Selected Real Estate and Pass-Through Provisions of the Tax Bill


Gibbons Corporate & Finance News - Legislative Tax Alert

December 21, 2017

By: Peter J. UlrichTodd M. Kellert

The U.S. Senate and House of Representatives have now voted for the Joint Conference Committee tax bill and the President is expected to sign it into law shortly. This article highlights some of the key provisions relevant to commercial and rental real property holders and developers. These provisions are effective January 1, 2018, unless otherwise noted.

Real Property Depreciation Deductions
The Conference bill would eliminate the separate provisions for, and definitions of, qualified leasehold improvement, qualified restaurant, and qualified retail improvement property, and would provide a 15-year straight line recovery period for all qualified improvement property per the Conference Statement. The Conference bill would also expand the definition of qualified improvement property to mean “any improvement to an interior portion of a building which is nonresidential real property if such improvement is placed in service after the date such building was first placed in service.” Under the alternative depreciation system (“ADS”), all qualified improvement property now has a recovery period of 20 years per the Conference Statement.

The Conference bill would also reduce the ADS recovery period for residential real property from 40 years to 30 years.

Note that the Conference bill would not shorten the recovery period for nonresidential real property and residential rental property from 39 and 27.5 years, respectively, to 25 years, as had been proposed. This is an important late change in the proposed tax bill.

Section 1031 Like-Kind Exchanges
The Conference bill would restrict deferral of gain on like-kind exchanges after December 31, 2017 solely to real property that is not held primarily for sale. This provision would prevent taxpayers from using Section 1031 to defer gain on exchanges of art or other personal property, and will adversely affect the tax treatment of trade-ins of tangible personal business property. The final bill would provide for a favorable transition rule to the extent that either the property being disposed of is disposed, or the property being received is received, on or before December 31, 2017, as part of an exchange.

Section 179 Expensing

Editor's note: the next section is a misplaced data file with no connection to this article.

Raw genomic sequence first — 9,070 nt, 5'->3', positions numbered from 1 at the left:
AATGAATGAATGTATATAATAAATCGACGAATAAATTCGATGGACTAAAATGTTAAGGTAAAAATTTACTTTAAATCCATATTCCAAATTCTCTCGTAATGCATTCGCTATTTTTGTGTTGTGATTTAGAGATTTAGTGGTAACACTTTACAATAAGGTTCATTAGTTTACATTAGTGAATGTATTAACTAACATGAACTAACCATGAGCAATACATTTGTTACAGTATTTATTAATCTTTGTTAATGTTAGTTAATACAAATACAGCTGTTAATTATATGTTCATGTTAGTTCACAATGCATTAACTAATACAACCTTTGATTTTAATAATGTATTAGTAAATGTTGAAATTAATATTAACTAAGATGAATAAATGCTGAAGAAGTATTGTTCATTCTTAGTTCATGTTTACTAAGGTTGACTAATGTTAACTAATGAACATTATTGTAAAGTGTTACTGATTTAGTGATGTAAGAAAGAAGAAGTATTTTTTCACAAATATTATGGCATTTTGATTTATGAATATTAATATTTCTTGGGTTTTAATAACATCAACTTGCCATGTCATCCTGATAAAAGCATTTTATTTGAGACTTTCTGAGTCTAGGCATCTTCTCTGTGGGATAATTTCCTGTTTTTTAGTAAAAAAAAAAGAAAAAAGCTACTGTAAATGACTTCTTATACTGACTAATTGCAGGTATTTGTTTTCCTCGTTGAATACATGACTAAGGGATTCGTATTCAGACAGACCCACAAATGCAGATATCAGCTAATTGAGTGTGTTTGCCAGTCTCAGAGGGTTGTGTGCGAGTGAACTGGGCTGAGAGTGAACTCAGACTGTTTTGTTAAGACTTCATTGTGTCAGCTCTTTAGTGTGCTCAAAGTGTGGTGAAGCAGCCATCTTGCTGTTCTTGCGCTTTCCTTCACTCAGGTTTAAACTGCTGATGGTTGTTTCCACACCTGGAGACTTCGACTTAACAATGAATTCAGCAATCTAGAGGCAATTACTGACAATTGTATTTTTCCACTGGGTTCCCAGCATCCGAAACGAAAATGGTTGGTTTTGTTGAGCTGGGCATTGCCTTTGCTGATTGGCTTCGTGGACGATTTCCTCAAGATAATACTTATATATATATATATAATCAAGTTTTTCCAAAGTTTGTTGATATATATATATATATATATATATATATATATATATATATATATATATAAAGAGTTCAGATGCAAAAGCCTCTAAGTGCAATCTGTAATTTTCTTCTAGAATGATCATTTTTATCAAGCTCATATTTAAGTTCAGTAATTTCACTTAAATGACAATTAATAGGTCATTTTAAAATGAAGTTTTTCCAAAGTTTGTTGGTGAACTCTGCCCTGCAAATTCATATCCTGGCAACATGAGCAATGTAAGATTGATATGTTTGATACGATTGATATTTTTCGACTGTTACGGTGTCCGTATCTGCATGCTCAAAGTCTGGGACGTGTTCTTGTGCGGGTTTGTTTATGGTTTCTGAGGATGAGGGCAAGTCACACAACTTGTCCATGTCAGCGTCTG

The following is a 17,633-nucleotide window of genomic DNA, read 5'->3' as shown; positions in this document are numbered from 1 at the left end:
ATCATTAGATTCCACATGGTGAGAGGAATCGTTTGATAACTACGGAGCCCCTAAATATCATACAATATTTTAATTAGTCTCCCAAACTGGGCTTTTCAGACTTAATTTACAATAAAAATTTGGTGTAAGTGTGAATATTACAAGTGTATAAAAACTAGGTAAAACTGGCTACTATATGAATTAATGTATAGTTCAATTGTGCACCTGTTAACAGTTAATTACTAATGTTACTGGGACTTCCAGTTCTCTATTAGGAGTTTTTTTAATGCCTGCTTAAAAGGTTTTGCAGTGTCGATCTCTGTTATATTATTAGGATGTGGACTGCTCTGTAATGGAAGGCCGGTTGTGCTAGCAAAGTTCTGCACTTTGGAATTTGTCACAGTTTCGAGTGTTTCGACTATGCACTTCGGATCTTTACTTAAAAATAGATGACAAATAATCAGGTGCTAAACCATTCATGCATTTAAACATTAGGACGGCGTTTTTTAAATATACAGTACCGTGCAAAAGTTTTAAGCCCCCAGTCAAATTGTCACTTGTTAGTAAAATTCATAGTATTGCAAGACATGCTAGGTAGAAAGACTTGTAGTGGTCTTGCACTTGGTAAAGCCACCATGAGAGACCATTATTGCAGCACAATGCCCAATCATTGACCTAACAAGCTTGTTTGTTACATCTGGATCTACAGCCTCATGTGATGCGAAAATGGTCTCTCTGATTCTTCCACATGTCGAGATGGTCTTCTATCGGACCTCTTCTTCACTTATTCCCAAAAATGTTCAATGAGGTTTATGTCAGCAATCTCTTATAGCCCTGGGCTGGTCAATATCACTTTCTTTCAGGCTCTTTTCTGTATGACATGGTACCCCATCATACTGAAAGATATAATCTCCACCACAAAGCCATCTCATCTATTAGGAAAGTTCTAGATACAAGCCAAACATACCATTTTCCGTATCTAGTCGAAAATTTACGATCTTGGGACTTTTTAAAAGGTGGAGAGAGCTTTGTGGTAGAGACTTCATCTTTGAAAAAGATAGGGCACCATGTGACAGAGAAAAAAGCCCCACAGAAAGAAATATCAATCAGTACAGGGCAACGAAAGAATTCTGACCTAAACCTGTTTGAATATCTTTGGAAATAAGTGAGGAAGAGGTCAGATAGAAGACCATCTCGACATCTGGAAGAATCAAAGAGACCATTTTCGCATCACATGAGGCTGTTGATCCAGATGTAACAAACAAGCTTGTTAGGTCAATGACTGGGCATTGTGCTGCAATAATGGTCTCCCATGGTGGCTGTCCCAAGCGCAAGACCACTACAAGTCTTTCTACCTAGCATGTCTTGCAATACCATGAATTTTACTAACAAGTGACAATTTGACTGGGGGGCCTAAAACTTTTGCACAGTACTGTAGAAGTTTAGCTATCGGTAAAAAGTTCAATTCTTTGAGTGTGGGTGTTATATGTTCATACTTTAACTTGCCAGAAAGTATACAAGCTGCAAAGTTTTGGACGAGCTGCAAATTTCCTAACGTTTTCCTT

The Conference bill would increase the amount businesses can expense under IRC Section 179 from the current cost limit of $500,000 to $1,000,000 of Section 179 property (generally limited to most depreciable tangible personal property purchased for use in the active conduct of a trade or business). The bill also increases the phase-out amount from $2,000,000 to $2,500,000, an amount which reduces the deduction dollar-for-dollar when the total Section 179 property placed in service in the current year by a taxpayer exceeds that amount. In addition, the bill would index these amounts for inflation.

The Conference bill follows the Senate bill in expanding the definition of qualified real property for purposes of Section 179 to include all qualified improvement property and certain improvements (roofs, heating, ventilation, air-conditioning property, fire protection and alarm systems, and security systems) made to nonresidential real property.

Interest Deduction Limitations
The Conference bill would amend current IRC Section 163(j) to limit net interest deductions for all businesses to 30% of their adjusted taxable income. The Conference bill would calculate adjusted taxable income as earnings before interest, income taxes, depreciation, and amortization (“EBITDA”) for taxable years beginning before January 1, 2022. For subsequent years, adjusted taxable income would be reduced by allowable deductions for depreciation, amortization, or depletion. Also, adjusted taxable income would be calculated before any deductions under the new pass-through rules are taken into account. Disallowed amounts of interest expense would carry over indefinitely under the Conference bill.

The Conference bill exempts small businesses – those with average annual gross receipts under $25 million (taken from the House version) from this interest deduction limitation. The Conference Bill would also exempt floor plan financing – i.e., interest expense on debt used to finance the acquisition of motor vehicles held for sale or lease.